In the 1948 paper entitled A Mathematical Theory of Communication that created the field of information theory, MIT grad (and future professor) Claude Shannon threw down the gauntlet to future generations of researchers. In those predigital days, communications channels -- such as phone lines or radio bands -- were particularly susceptible to the electrical or electromagnetic disruptions known as "noise." Shannon proved the counterintuitive result that no matter how noisy a channel, information could be sent over it error free. All you needed was a way to add enough redundancy to the information so that errors could be corrected. He also demonstrated that there was a hard limit on how efficient those error-correcting codes could be -- a minimum amount of extra information that would guarantee near-zero error. Since longer codes take longer to send, a minimum code length implied a maximum transmission rate -- the Shannon limit. Finally, Shannon proved that codes approaching that limit must exist. But he didn't show how to find them.
For the next 45 years, researchers sought those codes. Along the way, there were improvements of the kind that helped increase modem speeds from 9.6 kilobits per second to 14.4 kilobits per second in the early 1980s. But according to Muriel Medard, a professor of computer science and electrical engineering at MIT, proposed codes tended to run up against a limit called the computational cutoff rate. That rate varied according to the transmission power and noise characteristics of a channel, but in practical communications systems, it might be only halfway to the Shannon limit.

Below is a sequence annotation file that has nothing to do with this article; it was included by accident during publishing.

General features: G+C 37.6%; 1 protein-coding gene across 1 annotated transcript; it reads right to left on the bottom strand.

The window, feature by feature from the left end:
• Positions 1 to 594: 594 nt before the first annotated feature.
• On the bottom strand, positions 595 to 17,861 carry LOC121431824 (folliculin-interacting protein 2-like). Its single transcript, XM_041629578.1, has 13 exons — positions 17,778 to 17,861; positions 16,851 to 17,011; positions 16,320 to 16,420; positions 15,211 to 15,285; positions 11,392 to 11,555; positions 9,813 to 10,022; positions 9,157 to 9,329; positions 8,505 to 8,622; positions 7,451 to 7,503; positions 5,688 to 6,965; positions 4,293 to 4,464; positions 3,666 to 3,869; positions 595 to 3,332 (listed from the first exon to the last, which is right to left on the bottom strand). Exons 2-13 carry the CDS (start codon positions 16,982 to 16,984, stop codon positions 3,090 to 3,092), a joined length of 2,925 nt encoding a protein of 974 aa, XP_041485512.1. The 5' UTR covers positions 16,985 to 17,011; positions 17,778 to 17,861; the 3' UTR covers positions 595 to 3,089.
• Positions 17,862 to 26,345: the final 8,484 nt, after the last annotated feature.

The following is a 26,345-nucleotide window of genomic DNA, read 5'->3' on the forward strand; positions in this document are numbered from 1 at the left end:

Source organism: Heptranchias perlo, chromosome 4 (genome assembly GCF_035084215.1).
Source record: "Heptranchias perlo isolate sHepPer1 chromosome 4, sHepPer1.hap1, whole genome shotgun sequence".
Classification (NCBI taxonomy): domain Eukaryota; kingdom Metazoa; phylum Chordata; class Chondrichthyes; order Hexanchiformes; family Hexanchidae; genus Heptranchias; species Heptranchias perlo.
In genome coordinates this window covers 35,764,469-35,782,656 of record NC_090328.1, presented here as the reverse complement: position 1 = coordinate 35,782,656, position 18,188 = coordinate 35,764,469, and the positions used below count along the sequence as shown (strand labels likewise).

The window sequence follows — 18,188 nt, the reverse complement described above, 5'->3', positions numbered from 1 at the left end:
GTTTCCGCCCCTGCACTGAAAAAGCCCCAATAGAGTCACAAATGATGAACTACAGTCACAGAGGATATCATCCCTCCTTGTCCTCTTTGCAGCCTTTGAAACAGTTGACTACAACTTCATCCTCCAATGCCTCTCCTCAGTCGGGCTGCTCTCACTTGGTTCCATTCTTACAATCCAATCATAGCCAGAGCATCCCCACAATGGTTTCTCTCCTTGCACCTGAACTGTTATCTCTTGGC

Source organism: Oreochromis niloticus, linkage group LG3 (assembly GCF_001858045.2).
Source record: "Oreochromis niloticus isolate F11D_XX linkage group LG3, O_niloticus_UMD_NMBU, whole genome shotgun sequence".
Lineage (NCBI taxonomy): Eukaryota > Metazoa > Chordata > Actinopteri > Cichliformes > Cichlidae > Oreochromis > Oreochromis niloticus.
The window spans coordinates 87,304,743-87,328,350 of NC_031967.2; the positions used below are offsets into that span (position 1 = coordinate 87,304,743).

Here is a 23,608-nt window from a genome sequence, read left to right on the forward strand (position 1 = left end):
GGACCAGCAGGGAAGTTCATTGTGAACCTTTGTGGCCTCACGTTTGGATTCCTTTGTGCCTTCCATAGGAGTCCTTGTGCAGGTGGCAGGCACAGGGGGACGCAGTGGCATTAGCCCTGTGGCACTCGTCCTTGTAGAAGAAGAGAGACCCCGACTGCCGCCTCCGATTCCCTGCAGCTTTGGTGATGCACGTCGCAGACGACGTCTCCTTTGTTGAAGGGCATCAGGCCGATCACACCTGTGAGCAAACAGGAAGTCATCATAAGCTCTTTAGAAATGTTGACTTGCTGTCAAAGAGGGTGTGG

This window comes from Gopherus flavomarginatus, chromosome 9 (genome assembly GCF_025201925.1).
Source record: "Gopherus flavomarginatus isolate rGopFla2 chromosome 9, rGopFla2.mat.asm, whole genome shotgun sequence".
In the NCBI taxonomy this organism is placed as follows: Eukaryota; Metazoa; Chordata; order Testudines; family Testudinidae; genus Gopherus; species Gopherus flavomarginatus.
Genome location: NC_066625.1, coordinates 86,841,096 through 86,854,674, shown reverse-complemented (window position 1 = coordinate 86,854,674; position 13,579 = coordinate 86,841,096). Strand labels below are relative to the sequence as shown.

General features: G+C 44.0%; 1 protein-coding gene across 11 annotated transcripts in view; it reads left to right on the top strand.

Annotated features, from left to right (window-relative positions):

Then, in 1993, at the Institute of Electrical and Electronics Engineers' International Communications Conference, Alain Glavieux and Claude Berrou of the Ecole Nationale Superieure des Telecommunications de Bretagne presented a new set of codes that they claimed came very close to the Shannon limit. "People almost laughed them out of the room," Medard says, "especially because they were not coming from the coding side; they were coming from the electronics side." The researchers had developed their codes -- dubbed "turbo codes" -- largely through trial and error and had no elegant formal explanation for why they worked so well. Nonetheless, subsequent investigation quickly confirmed their results.
Turbo codes are so-called iterative codes, which means that the decoder makes a series of guesses about what the encoded message is supposed to be. Each successive guess is fed back into the decoder, and the result is a more refined guess. Ideally, repeating the process over and over will get the error rate as low as you want.
The startling performance of turbo codes mobilized researchers to try to explain why they worked so well. Within a few years, investigation of iterative coding schemes had yielded a perhaps even more surprising result: a set of codes that worked at least as well as turbo codes had been around since 1960, when they were introduced in the MIT doctoral thesis of Robert Gallager and presented in his 1963 paper entitled Low-Density Parity-Check Codes.